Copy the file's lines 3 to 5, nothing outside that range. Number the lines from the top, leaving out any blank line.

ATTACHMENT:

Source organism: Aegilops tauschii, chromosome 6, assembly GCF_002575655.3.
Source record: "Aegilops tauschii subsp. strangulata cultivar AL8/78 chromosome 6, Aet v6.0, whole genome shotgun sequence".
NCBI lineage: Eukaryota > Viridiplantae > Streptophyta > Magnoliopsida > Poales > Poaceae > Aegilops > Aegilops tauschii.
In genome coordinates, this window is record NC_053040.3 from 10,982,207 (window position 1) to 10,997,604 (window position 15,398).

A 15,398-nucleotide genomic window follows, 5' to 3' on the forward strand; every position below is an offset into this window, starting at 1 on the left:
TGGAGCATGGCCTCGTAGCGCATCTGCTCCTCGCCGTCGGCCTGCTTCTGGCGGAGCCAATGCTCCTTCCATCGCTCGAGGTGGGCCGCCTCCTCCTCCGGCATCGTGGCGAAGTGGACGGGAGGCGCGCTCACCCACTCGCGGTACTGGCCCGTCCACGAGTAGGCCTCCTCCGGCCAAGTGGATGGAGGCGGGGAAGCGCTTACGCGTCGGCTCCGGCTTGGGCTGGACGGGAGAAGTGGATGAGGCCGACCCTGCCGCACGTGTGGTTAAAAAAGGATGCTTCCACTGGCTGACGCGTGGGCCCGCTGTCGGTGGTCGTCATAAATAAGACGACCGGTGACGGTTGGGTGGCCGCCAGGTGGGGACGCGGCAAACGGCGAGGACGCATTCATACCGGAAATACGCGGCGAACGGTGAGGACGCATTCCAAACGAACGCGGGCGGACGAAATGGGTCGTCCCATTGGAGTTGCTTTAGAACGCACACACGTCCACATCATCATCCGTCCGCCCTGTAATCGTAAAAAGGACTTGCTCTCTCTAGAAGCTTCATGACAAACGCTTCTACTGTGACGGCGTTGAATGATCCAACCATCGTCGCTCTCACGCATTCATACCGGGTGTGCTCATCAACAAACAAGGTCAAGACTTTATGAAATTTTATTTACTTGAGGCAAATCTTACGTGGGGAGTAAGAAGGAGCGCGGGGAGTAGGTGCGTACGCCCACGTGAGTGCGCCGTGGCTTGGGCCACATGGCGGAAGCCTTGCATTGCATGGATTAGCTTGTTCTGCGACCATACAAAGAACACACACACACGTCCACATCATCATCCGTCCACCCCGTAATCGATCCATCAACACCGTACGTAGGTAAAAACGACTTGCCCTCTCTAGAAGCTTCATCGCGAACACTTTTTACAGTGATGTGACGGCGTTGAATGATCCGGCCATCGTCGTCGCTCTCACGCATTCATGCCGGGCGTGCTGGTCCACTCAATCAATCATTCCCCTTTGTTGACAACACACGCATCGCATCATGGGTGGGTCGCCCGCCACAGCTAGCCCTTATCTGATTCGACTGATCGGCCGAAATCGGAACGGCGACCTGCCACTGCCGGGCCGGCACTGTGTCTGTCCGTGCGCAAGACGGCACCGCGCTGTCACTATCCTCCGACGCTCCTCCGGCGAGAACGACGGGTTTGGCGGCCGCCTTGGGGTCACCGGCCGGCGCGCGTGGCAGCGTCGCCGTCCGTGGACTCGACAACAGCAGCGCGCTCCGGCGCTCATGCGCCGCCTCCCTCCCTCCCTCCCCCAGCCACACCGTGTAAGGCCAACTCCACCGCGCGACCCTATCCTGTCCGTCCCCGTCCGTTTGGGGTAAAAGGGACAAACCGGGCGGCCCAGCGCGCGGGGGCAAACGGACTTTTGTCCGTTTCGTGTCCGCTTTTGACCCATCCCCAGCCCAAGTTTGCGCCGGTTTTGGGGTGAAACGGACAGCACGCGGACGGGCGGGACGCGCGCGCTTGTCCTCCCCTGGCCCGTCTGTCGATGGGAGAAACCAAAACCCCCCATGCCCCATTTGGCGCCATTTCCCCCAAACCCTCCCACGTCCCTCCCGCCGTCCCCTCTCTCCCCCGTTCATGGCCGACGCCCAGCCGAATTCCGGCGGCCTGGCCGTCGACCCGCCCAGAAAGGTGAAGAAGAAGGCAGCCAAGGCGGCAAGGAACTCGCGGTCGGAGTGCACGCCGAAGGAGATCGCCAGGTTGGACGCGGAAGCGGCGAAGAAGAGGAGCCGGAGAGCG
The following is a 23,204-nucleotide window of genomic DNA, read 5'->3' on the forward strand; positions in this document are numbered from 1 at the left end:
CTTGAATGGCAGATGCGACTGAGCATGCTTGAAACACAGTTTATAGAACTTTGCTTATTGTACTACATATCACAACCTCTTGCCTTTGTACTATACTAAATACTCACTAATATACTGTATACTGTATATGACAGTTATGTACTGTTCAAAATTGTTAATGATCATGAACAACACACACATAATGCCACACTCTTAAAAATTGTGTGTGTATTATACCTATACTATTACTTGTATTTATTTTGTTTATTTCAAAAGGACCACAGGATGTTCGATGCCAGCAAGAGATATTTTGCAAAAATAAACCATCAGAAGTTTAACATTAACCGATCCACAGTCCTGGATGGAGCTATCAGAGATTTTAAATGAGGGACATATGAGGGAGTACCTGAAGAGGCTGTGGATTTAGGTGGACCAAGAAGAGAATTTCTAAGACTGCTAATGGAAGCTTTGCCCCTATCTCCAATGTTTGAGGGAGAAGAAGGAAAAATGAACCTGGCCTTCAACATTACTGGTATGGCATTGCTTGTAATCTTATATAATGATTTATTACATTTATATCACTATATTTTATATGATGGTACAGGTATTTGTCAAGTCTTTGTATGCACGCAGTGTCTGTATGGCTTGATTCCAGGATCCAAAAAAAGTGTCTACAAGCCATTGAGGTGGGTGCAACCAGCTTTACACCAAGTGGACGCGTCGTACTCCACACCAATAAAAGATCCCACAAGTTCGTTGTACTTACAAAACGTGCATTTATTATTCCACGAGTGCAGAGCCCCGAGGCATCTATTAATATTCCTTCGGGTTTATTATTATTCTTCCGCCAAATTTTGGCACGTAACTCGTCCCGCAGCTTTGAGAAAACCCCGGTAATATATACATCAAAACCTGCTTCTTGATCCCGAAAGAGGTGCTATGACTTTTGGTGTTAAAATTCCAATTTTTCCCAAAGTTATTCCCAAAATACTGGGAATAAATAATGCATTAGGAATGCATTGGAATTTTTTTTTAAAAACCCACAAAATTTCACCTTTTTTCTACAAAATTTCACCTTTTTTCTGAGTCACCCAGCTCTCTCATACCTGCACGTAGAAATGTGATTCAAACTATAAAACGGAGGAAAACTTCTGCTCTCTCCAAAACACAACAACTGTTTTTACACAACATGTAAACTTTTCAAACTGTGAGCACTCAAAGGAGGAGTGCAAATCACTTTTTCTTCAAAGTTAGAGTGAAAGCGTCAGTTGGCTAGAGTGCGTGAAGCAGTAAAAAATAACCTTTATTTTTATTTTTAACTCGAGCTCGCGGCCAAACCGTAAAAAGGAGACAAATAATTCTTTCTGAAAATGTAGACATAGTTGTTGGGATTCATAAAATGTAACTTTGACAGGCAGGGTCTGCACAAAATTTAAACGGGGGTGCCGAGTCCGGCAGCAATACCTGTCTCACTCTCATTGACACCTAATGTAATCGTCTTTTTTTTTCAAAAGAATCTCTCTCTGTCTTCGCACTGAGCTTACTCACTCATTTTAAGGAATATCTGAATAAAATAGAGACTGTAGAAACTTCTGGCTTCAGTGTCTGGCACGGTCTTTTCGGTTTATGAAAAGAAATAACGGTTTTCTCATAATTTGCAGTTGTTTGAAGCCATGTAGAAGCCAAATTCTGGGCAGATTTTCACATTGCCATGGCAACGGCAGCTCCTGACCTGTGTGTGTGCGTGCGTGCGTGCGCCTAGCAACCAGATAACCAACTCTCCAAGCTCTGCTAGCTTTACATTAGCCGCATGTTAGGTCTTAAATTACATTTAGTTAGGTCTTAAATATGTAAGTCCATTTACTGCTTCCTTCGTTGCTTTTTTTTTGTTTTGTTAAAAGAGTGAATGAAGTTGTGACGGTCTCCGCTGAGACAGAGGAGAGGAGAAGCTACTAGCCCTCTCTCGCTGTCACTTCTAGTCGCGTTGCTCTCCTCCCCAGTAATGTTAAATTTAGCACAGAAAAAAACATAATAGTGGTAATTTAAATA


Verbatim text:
NCBI lineage: Eukaryota > Viridiplantae > Streptophyta > Magnoliopsida > Poales > Poaceae > Aegilops > Aegilops tauschii.
In genome coordinates, this window is record NC_053040.3 from 10,982,207 (window position 1) to 10,997,604 (window position 15,398).

A 15,398-nucleotide genomic window follows, 5' to 3' on the forward strand; every position below is an offset into this window, starting at 1 on the left: